By: David MacFawn
There is much confusion and misunderstanding among beekeepers as to which Varroa treatment chemicals to use and when.
This is especially true among newer beekeepers. A common cause of confusion relates to the efficiency temperatures of the various chemical treatments. The maximum and minimum average daily temperatures also vary depending on where in the Southeast United States one lives. This is an analysis of Varroa treatment temperatures and options … Read More
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Beekeeping, like every other action, has its own dos and don’ts. Beginning beekeeping generally involves buying bees and the needed equipment. Nevertheless, some individuals who are starting this avocation normally make a few blunders. It is okay to make mistakes, and this article can help new beekeepers avoid making the exact same mistakes others have in the past.
Here are three errors which every beekeeper should avoid:
1. Not understanding the best time to start a beekeeping business or avocation can end up being a catastrophe. It can lead to a loss of your bees and money. Winter is the worst possible time to start, since most bees die during the winter. This would compel a beekeeper to purchase a fresh mountain of bees, which would be more expensive cash. Fall is another poor time since there are fewer blooms, consequently a smaller amount of honey harvested to begin beekeeping. The best time to begin beekeeping is during summer, which can be the time of the year where there are lots of blooming blooms.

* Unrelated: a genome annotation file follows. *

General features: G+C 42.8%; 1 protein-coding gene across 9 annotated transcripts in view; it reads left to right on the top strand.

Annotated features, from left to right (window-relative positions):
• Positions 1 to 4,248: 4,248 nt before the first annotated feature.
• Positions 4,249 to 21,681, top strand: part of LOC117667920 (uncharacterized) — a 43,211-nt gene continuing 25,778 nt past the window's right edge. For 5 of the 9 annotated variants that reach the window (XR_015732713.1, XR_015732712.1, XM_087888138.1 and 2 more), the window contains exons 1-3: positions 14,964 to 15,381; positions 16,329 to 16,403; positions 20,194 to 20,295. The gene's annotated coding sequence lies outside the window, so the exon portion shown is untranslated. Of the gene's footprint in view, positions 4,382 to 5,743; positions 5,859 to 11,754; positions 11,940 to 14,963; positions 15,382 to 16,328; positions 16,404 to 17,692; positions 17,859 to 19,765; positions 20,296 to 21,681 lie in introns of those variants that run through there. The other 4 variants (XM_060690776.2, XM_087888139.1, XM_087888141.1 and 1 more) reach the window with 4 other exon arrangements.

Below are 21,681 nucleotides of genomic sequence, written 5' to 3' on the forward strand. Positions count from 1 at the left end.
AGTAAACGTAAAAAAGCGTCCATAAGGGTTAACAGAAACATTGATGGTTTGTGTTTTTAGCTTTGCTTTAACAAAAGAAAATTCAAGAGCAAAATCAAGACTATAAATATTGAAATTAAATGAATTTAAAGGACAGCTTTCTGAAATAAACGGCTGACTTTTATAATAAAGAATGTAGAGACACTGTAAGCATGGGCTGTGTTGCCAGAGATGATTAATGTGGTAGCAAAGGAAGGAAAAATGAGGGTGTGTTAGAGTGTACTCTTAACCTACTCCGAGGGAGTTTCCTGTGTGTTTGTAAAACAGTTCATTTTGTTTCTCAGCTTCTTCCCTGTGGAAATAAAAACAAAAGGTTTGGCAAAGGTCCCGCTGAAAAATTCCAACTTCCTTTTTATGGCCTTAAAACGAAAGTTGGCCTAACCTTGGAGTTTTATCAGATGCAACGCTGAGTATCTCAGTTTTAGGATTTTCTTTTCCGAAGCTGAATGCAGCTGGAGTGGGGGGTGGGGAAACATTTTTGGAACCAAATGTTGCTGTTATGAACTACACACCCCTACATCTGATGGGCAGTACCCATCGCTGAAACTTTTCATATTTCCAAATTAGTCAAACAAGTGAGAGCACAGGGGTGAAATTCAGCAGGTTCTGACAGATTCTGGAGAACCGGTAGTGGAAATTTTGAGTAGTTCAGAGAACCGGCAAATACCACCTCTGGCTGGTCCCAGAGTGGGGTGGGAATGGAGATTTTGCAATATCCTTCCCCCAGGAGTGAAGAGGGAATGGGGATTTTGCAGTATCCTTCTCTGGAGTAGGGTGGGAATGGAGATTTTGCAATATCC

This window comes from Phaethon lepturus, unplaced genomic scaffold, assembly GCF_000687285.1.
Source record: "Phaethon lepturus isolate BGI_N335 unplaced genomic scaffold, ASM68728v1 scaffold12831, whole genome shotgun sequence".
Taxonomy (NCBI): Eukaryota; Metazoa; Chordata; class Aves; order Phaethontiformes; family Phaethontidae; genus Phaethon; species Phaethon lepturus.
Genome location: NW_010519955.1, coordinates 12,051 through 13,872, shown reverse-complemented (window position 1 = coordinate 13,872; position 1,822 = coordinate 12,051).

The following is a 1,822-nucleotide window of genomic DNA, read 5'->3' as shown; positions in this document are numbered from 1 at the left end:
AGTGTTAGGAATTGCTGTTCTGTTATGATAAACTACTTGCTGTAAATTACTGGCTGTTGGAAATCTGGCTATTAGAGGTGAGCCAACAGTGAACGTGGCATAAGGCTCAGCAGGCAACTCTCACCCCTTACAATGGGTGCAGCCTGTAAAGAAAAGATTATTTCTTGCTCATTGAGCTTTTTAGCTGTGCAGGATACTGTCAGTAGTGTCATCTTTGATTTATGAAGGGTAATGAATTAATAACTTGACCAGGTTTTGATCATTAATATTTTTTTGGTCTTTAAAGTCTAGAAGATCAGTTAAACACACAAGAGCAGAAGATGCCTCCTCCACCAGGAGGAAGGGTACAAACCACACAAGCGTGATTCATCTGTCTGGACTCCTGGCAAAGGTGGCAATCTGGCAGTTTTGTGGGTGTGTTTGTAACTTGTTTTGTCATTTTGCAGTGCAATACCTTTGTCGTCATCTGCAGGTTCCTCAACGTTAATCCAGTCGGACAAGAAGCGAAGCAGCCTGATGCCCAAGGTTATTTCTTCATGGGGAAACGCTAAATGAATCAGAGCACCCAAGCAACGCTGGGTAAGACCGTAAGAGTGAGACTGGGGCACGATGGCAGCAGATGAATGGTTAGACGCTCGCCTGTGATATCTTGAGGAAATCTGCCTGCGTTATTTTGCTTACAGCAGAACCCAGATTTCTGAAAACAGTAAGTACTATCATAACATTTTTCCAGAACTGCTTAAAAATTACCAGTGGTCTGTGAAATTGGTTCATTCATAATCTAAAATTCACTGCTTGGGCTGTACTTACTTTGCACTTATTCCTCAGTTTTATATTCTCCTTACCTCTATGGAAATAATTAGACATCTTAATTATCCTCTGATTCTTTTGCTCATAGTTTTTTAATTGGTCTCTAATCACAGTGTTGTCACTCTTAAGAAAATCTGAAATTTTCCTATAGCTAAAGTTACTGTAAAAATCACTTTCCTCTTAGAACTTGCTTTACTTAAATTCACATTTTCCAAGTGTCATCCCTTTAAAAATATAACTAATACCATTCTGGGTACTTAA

2. Purchasing used equipment and old books. This can be a typical mistake made by many beginning beekeepers. Purchasing used gear and old beekeeping novels isn’t a great idea, although it’s understandable that one would want to cut costs as much as possible. First, used gear can come with “inherited” problems. The extractor outlet might have a leak, or the uncapping knife might not be sharp enough to uncap all the wax. This would definitely change the quality of one’s honey, which will ben’t an ideal scenario particularly if a beekeeper is intending to commence a honey-selling business. Second, old books can supply info that is outdated on beekeeping. One might be stuck using the conventional method when there are quicker and better methods production honey and to maintain beehives.
3. Refraining from buying protective equipment. Think relating to this. If one does not wear protective gear when managing the hives and amassing the honeycombs, he/she will come out as a pincushion with all the bee stingers. Protective gear is not cheap, yes, but it is going to help beekeepers prevent spending medical bills.
These three errors have been presented here to help they are avoided by future beekeepers. It’s best to consult a specialist beekeeper before getting started beekeeping. If purchasing a particular item seems overly high-priced, always think about the ending cost (if they don’t buy this thing now, will it cost them more later on?). Finally, it’s up to the person to decide the best plan of action.